Trehalase activity assay was performed as described previously9. Two late third instar larvae were rinsed in PBS and homogenized on ice in 100 μl of 10 mM ammonium acetate buffer (pH 5.0) containing 0.1% TritonX-100, 2.5 mM EDTA, and Complete protease inhibitor (Roche). Five μl of the homogenates was mixed on ice with 10 μl of substrate solution (200 ng/μl trehalose and 20 ng/μl mannitol-1-13C (SIGMA) as an internal control in 10 mM ammonium acetate, pH 5.0). The reactions were started at 30 °C and stopped after the appropriate times by placing the tubes at 90 °C for 5 min. After cooling to room temperature, the assay reactions were mixed with 85 μl of acetonitrile and cleared by centrifugation, and 20 μl of the supernatant was diluted with 20 μl H2O. The amounts of trehalose were quantified by LC-MS/MS.
Quantification of trehalose and glucose by LC-MS/MS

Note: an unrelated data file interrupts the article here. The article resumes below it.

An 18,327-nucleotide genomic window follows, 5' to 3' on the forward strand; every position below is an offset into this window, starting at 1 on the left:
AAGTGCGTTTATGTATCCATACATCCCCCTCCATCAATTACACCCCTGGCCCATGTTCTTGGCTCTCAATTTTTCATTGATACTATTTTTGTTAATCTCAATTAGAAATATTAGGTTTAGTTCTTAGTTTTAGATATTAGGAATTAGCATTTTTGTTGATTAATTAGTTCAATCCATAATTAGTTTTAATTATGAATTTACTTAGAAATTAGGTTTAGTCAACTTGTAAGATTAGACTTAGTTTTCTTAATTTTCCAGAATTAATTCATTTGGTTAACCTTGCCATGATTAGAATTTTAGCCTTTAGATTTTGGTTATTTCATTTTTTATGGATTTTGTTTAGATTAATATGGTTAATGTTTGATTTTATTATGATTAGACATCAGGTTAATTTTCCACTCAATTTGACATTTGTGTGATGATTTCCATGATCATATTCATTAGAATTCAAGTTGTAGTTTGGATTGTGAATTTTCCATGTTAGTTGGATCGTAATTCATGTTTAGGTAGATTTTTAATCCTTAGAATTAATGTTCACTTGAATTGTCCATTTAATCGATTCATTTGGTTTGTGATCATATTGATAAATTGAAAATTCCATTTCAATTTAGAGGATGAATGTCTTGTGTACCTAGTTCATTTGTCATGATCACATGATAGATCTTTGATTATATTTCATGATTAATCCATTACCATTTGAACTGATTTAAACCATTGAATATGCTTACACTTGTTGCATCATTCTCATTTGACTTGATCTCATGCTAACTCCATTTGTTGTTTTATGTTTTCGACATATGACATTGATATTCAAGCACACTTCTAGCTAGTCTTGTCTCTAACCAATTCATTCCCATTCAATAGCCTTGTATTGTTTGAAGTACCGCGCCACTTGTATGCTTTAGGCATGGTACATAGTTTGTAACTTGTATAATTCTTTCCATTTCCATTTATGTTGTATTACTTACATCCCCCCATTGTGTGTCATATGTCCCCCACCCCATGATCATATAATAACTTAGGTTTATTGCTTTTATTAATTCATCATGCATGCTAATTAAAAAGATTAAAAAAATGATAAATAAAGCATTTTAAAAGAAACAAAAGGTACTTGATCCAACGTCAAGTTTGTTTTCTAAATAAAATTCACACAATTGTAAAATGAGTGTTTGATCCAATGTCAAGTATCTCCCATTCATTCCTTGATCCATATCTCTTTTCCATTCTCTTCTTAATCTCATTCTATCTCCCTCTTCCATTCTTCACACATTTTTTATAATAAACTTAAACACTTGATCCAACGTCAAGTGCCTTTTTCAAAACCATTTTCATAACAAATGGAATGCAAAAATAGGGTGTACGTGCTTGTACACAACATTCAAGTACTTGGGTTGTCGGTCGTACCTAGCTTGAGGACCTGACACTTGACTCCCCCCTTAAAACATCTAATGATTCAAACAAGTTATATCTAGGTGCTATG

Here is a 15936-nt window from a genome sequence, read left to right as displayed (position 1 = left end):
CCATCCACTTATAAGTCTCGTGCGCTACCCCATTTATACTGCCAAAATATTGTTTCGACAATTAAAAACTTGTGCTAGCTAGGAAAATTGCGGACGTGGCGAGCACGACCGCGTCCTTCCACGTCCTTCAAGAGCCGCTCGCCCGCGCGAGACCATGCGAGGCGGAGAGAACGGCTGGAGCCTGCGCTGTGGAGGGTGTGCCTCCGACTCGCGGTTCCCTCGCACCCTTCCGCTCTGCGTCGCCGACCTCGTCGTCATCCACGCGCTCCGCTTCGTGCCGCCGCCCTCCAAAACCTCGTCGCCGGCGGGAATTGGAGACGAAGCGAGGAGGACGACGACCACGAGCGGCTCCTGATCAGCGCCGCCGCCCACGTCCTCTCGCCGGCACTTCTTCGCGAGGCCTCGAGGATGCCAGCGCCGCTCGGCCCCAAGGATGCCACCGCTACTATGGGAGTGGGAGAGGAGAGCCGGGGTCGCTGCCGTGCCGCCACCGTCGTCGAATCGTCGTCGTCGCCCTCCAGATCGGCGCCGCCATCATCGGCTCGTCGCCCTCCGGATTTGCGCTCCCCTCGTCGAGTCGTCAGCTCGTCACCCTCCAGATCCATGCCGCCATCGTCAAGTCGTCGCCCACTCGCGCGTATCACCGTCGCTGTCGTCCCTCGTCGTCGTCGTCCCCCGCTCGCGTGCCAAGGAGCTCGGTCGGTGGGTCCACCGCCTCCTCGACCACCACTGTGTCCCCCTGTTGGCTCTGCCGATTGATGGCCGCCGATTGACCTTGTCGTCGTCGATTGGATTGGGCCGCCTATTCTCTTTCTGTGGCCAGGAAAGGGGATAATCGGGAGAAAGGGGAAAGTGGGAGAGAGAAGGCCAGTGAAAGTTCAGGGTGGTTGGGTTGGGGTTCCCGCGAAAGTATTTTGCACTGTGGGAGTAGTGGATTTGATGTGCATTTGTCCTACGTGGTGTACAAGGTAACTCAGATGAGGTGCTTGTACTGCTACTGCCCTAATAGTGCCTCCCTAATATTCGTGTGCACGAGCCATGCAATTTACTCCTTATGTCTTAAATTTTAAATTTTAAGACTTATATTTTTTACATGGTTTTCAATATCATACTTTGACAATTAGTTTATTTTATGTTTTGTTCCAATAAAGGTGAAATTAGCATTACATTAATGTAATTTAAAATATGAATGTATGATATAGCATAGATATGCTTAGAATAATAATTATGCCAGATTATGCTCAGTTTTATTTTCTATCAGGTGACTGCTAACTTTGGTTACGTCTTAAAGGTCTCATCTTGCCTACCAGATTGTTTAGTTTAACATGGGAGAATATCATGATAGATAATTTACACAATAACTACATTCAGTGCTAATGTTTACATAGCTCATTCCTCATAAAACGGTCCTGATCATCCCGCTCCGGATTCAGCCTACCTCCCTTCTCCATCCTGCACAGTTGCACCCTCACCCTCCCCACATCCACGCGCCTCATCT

Chromatographic separation was performed on an ACQUITY BEH Amide column (100 mm × 2.1 mm, 1.7 μm particles, Waters) in combination with a VanGuard precolumn (5 mm × 2.1 mm, 1.7 μm particles) using an Acquity UPLC H-Class System (Waters). Elution was performed at 30 °C under isocratic conditions (0.3 ml/min, 70% acetonitrile and 30% 10 mM ammonium bicarbonate, pH 10.0). The mass spectrometric analysis was performed using a Xevo TQD triple quadrupole mass spectrometer (Waters) coupled with an electro-spray ionization source in negative ion mode. The MRM transitions of m/z 341.2 -> 119 and m/z 182.1 -> 88.9 were used to quantify trehalose and mannitol-13C, respectively. Analytical conditions were optimized using standard solution. Sample concentrations were calculated from the standard curve obtained from serial dilution of each standard. The amounts of trehalose were normalized to the levels of mannitol-1-13C and further normalized to the levels at time 0 to determine the relative hydrolysis rate in each mutant. For the quantification of glucose, the MRM transition of m/z 179.1 -> 89.0 was used to detect glucose under conditions identical to those described above.